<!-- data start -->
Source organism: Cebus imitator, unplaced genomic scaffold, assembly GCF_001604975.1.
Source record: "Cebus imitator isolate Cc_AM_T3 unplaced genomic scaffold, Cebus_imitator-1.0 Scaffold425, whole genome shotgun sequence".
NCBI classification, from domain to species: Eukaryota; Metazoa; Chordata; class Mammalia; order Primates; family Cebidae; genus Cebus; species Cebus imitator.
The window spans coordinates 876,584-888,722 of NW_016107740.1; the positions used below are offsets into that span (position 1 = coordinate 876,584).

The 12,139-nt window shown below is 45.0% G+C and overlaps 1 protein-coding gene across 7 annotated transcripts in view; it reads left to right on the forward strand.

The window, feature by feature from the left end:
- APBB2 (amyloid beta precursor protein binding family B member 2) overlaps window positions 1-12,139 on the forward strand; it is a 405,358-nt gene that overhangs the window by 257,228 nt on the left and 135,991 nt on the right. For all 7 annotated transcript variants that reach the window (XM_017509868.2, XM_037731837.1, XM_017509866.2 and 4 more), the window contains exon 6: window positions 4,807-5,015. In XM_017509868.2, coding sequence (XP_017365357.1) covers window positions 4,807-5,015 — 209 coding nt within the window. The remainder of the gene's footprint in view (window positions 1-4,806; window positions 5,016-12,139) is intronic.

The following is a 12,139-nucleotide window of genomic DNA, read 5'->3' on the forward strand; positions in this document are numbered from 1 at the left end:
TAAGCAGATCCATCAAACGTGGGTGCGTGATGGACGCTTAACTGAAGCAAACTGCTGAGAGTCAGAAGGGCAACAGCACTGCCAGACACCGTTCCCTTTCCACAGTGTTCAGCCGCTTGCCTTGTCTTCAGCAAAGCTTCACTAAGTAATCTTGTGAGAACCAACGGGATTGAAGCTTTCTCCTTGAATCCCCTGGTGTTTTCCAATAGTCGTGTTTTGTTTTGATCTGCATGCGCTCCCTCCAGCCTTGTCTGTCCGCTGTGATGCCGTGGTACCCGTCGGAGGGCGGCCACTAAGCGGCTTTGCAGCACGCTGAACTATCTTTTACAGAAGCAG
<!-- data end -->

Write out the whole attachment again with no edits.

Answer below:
Source organism: Cebus imitator, unplaced genomic scaffold, assembly GCF_001604975.1.
Source record: "Cebus imitator isolate Cc_AM_T3 unplaced genomic scaffold, Cebus_imitator-1.0 Scaffold425, whole genome shotgun sequence".
NCBI classification, from domain to species: Eukaryota; Metazoa; Chordata; class Mammalia; order Primates; family Cebidae; genus Cebus; species Cebus imitator.
The window spans coordinates 876,584-888,722 of NW_016107740.1; the positions used below are offsets into that span (position 1 = coordinate 876,584).

The 12,139-nt window shown below is 45.0% G+C and overlaps 1 protein-coding gene across 7 annotated transcripts in view; it reads left to right on the forward strand.

The window, feature by feature from the left end:
- APBB2 (amyloid beta precursor protein binding family B member 2) overlaps window positions 1-12,139 on the forward strand; it is a 405,358-nt gene that overhangs the window by 257,228 nt on the left and 135,991 nt on the right. For all 7 annotated transcript variants that reach the window (XM_017509868.2, XM_037731837.1, XM_017509866.2 and 4 more), the window contains exon 6: window positions 4,807-5,015. In XM_017509868.2, coding sequence (XP_017365357.1) covers window positions 4,807-5,015 — 209 coding nt within the window. The remainder of the gene's footprint in view (window positions 1-4,806; window positions 5,016-12,139) is intronic.

The following is a 12,139-nucleotide window of genomic DNA, read 5'->3' on the forward strand; positions in this document are numbered from 1 at the left end:
TAAGCAGATCCATCAAACGTGGGTGCGTGATGGACGCTTAACTGAAGCAAACTGCTGAGAGTCAGAAGGGCAACAGCACTGCCAGACACCGTTCCCTTTCCACAGTGTTCAGCCGCTTGCCTTGTCTTCAGCAAAGCTTCACTAAGTAATCTTGTGAGAACCAACGGGATTGAAGCTTTCTCCTTGAATCCCCTGGTGTTTTCCAATAGTCGTGTTTTGTTTTGATCTGCATGCGCTCCCTCCAGCCTTGTCTGTCCGCTGTGATGCCGTGGTACCCGTCGGAGGGCGGCCACTAAGCGGCTTTGCAGCACGCTGAACTATCTTTTACAGAAGCAG